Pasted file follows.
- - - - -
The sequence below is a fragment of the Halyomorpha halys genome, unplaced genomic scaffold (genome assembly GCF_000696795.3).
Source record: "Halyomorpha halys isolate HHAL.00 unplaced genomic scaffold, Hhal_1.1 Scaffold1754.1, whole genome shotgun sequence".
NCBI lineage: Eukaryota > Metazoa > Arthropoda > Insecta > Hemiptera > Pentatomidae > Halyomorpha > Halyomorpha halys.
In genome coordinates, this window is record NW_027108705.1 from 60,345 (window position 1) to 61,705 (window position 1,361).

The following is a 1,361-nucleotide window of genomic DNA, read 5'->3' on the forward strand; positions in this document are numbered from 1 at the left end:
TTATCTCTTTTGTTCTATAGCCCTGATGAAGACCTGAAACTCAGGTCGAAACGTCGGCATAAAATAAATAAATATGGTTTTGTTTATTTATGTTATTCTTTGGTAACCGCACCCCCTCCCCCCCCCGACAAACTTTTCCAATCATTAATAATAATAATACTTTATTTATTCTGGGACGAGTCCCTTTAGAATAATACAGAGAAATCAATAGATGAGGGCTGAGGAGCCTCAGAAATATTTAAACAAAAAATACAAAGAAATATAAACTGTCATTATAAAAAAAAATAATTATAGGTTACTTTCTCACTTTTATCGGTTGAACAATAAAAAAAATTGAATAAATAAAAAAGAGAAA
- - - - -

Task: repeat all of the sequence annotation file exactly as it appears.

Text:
The sequence below is a fragment of the Halyomorpha halys genome, unplaced genomic scaffold (genome assembly GCF_000696795.3).
Source record: "Halyomorpha halys isolate HHAL.00 unplaced genomic scaffold, Hhal_1.1 Scaffold1754.1, whole genome shotgun sequence".
NCBI lineage: Eukaryota > Metazoa > Arthropoda > Insecta > Hemiptera > Pentatomidae > Halyomorpha > Halyomorpha halys.
In genome coordinates, this window is record NW_027108705.1 from 60,345 (window position 1) to 61,705 (window position 1,361).

The following is a 1,361-nucleotide window of genomic DNA, read 5'->3' on the forward strand; positions in this document are numbered from 1 at the left end:
TTATCTCTTTTGTTCTATAGCCCTGATGAAGACCTGAAACTCAGGTCGAAACGTCGGCATAAAATAAATAAATATGGTTTTGTTTATTTATGTTATTCTTTGGTAACCGCACCCCCTCCCCCCCCCGACAAACTTTTCCAATCATTAATAATAATAATACTTTATTTATTCTGGGACGAGTCCCTTTAGAATAATACAGAGAAATCAATAGATGAGGGCTGAGGAGCCTCAGAAATATTTAAACAAAAAATACAAAGAAATATAAACTGTCATTATAAAAAAAAATAATTATAGGTTACTTTCTCACTTTTATCGGTTGAACAATAAAAAAAATTGAATAAATAAAAAAGAGAAA